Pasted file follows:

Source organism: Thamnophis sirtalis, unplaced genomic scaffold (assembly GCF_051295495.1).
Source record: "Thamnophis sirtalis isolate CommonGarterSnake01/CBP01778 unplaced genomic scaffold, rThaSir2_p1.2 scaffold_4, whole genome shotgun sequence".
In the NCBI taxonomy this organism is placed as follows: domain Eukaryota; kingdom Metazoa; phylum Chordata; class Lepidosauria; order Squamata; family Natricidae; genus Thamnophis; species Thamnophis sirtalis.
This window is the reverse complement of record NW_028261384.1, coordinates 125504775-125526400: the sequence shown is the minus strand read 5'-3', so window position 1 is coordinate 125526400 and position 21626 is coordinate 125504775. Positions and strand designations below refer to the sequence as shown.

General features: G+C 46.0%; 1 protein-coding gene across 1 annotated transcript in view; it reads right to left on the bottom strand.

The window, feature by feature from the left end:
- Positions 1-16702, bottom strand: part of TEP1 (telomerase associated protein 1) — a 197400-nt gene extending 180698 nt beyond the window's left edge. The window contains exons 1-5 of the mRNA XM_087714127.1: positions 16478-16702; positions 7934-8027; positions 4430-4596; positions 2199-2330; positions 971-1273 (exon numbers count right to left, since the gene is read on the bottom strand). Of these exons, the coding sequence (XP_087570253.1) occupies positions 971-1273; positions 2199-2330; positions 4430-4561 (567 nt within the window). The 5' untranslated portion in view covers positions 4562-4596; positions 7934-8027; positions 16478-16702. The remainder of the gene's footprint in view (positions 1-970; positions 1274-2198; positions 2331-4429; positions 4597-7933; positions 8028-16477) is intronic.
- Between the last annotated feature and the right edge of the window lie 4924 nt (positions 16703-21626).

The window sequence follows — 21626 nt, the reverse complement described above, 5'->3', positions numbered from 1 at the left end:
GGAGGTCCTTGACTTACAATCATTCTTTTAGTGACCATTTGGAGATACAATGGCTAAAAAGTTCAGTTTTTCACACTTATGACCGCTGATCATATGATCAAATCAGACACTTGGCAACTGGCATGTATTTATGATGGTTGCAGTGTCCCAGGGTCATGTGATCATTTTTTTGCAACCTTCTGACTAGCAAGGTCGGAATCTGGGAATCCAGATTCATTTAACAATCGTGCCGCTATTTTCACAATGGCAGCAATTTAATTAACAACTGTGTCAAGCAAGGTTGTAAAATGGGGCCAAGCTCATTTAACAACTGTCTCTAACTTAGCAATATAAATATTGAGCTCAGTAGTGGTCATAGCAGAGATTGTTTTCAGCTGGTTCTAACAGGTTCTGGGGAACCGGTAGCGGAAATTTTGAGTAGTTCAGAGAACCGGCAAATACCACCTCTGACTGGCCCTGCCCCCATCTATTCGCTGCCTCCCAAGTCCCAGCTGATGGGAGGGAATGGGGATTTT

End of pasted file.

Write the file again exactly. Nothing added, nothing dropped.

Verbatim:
Source organism: Thamnophis sirtalis, unplaced genomic scaffold (assembly GCF_051295495.1).
Source record: "Thamnophis sirtalis isolate CommonGarterSnake01/CBP01778 unplaced genomic scaffold, rThaSir2_p1.2 scaffold_4, whole genome shotgun sequence".
In the NCBI taxonomy this organism is placed as follows: domain Eukaryota; kingdom Metazoa; phylum Chordata; class Lepidosauria; order Squamata; family Natricidae; genus Thamnophis; species Thamnophis sirtalis.
This window is the reverse complement of record NW_028261384.1, coordinates 125504775-125526400: the sequence shown is the minus strand read 5'-3', so window position 1 is coordinate 125526400 and position 21626 is coordinate 125504775. Positions and strand designations below refer to the sequence as shown.

General features: G+C 46.0%; 1 protein-coding gene across 1 annotated transcript in view; it reads right to left on the bottom strand.

The window, feature by feature from the left end:
- Positions 1-16702, bottom strand: part of TEP1 (telomerase associated protein 1) — a 197400-nt gene extending 180698 nt beyond the window's left edge. The window contains exons 1-5 of the mRNA XM_087714127.1: positions 16478-16702; positions 7934-8027; positions 4430-4596; positions 2199-2330; positions 971-1273 (exon numbers count right to left, since the gene is read on the bottom strand). Of these exons, the coding sequence (XP_087570253.1) occupies positions 971-1273; positions 2199-2330; positions 4430-4561 (567 nt within the window). The 5' untranslated portion in view covers positions 4562-4596; positions 7934-8027; positions 16478-16702. The remainder of the gene's footprint in view (positions 1-970; positions 1274-2198; positions 2331-4429; positions 4597-7933; positions 8028-16477) is intronic.
- Between the last annotated feature and the right edge of the window lie 4924 nt (positions 16703-21626).

The window sequence follows — 21626 nt, the reverse complement described above, 5'->3', positions numbered from 1 at the left end:
GGAGGTCCTTGACTTACAATCATTCTTTTAGTGACCATTTGGAGATACAATGGCTAAAAAGTTCAGTTTTTCACACTTATGACCGCTGATCATATGATCAAATCAGACACTTGGCAACTGGCATGTATTTATGATGGTTGCAGTGTCCCAGGGTCATGTGATCATTTTTTTGCAACCTTCTGACTAGCAAGGTCGGAATCTGGGAATCCAGATTCATTTAACAATCGTGCCGCTATTTTCACAATGGCAGCAATTTAATTAACAACTGTGTCAAGCAAGGTTGTAAAATGGGGCCAAGCTCATTTAACAACTGTCTCTAACTTAGCAATATAAATATTGAGCTCAGTAGTGGTCATAGCAGAGATTGTTTTCAGCTGGTTCTAACAGGTTCTGGGGAACCGGTAGCGGAAATTTTGAGTAGTTCAGAGAACCGGCAAATACCACCTCTGACTGGCCCTGCCCCCATCTATTCGCTGCCTCCCAAGTCCCAGCTGATGGGAGGGAATGGGGATTTT